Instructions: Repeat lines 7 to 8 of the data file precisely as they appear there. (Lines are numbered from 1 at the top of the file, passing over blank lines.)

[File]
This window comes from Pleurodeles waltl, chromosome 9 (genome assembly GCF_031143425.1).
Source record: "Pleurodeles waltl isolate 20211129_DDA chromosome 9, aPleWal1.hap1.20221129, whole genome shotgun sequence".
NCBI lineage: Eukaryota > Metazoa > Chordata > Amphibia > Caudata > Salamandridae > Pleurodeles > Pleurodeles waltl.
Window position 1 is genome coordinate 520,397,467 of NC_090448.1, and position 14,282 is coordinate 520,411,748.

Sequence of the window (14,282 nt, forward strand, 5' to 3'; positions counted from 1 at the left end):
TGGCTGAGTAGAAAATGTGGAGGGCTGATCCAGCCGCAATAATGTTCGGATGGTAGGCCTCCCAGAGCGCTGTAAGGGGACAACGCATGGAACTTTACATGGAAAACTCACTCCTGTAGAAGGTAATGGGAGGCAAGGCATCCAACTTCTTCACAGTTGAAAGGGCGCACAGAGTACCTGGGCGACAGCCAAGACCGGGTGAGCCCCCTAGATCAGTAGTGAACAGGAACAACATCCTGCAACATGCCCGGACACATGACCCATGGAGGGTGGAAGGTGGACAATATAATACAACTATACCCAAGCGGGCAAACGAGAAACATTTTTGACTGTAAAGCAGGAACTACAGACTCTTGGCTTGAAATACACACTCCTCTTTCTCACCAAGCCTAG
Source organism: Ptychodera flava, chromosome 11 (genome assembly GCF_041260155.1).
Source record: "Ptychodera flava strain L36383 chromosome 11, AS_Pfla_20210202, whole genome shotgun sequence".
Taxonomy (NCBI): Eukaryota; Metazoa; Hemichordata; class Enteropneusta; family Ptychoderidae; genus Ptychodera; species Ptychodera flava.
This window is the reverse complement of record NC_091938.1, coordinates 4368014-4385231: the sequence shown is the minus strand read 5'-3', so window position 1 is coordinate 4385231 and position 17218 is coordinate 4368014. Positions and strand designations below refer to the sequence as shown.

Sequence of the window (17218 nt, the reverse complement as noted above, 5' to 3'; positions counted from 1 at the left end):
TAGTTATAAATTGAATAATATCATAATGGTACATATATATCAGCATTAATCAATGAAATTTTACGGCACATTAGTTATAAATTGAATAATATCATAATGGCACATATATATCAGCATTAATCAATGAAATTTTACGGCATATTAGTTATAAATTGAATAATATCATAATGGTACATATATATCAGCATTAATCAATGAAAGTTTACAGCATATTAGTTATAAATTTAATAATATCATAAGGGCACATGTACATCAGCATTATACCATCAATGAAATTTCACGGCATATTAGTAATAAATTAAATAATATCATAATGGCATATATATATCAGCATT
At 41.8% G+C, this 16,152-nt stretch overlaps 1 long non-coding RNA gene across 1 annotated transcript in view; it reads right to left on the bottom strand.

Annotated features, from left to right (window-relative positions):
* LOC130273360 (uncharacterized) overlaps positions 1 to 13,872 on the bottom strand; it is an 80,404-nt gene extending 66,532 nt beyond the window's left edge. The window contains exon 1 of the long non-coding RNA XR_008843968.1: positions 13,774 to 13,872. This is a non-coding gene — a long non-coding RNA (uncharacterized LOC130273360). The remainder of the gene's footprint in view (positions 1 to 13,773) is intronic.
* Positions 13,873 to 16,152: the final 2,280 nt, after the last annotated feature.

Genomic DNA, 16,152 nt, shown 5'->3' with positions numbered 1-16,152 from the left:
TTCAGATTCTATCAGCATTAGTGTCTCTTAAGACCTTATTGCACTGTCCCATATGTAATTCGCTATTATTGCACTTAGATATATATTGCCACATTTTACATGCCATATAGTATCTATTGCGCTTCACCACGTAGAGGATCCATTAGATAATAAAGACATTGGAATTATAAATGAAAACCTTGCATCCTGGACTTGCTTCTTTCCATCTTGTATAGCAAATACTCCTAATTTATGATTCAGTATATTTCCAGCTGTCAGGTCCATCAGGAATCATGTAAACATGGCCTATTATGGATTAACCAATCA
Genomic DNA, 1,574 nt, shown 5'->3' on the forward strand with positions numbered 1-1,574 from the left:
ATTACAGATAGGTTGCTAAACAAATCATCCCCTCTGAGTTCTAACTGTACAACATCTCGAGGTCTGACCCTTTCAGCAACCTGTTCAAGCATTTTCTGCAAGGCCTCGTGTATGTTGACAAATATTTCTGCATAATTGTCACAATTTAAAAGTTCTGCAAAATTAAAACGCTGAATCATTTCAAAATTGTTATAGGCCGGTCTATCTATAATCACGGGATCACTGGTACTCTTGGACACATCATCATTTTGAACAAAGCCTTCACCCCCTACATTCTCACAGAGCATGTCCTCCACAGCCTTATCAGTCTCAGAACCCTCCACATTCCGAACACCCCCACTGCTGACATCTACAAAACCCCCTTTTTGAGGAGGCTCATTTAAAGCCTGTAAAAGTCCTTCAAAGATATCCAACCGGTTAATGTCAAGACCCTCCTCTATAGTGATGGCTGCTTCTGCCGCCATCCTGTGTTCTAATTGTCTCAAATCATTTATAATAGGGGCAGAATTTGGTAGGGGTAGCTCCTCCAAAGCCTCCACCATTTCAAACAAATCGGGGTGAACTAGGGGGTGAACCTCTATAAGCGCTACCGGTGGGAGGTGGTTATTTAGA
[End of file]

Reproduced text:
Source organism: Ptychodera flava, chromosome 11 (genome assembly GCF_041260155.1).
Source record: "Ptychodera flava strain L36383 chromosome 11, AS_Pfla_20210202, whole genome shotgun sequence".